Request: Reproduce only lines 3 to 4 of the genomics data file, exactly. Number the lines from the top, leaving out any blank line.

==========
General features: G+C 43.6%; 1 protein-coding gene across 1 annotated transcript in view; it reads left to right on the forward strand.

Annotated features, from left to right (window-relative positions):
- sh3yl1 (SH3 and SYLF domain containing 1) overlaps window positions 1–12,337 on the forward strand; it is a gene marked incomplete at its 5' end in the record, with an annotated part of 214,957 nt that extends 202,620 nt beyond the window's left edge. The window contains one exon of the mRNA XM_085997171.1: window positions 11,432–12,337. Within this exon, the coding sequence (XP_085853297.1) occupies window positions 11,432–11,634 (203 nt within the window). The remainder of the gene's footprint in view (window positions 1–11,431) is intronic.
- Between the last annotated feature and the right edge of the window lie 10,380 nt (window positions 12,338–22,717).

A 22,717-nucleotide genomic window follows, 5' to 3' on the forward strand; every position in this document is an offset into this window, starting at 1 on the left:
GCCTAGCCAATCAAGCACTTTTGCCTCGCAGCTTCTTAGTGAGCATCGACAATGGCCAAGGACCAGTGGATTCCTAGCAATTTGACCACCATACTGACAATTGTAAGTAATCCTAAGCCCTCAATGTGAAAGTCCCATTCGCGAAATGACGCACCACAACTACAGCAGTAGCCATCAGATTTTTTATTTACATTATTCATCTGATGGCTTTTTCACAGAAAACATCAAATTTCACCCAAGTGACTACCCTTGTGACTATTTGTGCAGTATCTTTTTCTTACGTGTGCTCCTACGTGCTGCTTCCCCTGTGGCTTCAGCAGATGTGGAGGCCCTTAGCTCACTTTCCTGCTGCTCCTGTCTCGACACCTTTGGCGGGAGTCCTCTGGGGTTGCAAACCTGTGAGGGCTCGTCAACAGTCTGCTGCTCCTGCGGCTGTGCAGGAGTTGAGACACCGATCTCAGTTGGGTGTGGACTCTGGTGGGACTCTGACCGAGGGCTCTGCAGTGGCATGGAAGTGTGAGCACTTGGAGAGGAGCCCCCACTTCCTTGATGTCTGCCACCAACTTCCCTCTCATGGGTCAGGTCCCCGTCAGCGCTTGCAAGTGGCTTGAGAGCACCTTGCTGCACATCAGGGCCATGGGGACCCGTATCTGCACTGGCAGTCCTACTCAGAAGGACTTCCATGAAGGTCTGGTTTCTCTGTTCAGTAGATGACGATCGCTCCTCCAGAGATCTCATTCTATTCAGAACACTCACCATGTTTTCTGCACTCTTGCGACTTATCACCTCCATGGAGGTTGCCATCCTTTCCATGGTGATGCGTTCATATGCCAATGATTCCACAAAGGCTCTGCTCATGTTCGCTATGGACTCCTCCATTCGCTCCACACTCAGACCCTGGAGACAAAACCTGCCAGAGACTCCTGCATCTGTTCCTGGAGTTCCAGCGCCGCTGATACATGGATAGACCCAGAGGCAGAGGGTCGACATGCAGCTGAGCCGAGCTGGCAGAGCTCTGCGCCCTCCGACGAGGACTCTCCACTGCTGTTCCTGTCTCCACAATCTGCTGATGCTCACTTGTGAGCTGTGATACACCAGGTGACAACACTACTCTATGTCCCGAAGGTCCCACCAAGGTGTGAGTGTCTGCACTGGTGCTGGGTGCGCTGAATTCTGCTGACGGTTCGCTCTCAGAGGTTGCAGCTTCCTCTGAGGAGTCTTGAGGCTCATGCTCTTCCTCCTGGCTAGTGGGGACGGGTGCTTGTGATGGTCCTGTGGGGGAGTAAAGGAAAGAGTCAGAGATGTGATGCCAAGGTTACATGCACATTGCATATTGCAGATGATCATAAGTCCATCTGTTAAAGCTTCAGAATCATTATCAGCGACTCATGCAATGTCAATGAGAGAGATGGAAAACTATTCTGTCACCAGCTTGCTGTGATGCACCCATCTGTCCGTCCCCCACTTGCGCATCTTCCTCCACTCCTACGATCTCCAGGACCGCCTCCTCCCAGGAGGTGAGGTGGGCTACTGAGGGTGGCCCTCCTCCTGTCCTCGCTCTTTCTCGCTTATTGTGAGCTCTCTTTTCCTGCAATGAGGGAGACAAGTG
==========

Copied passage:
- sh3yl1 (SH3 and SYLF domain containing 1) overlaps window positions 1–12,337 on the forward strand; it is a gene marked incomplete at its 5' end in the record, with an annotated part of 214,957 nt that extends 202,620 nt beyond the window's left edge. The window contains one exon of the mRNA XM_085997171.1: window positions 11,432–12,337. Within this exon, the coding sequence (XP_085853297.1) occupies window positions 11,432–11,634 (203 nt within the window). The remainder of the gene's footprint in view (window positions 1–11,431) is intronic.
- Between the last annotated feature and the right edge of the window lie 10,380 nt (window positions 12,338–22,717).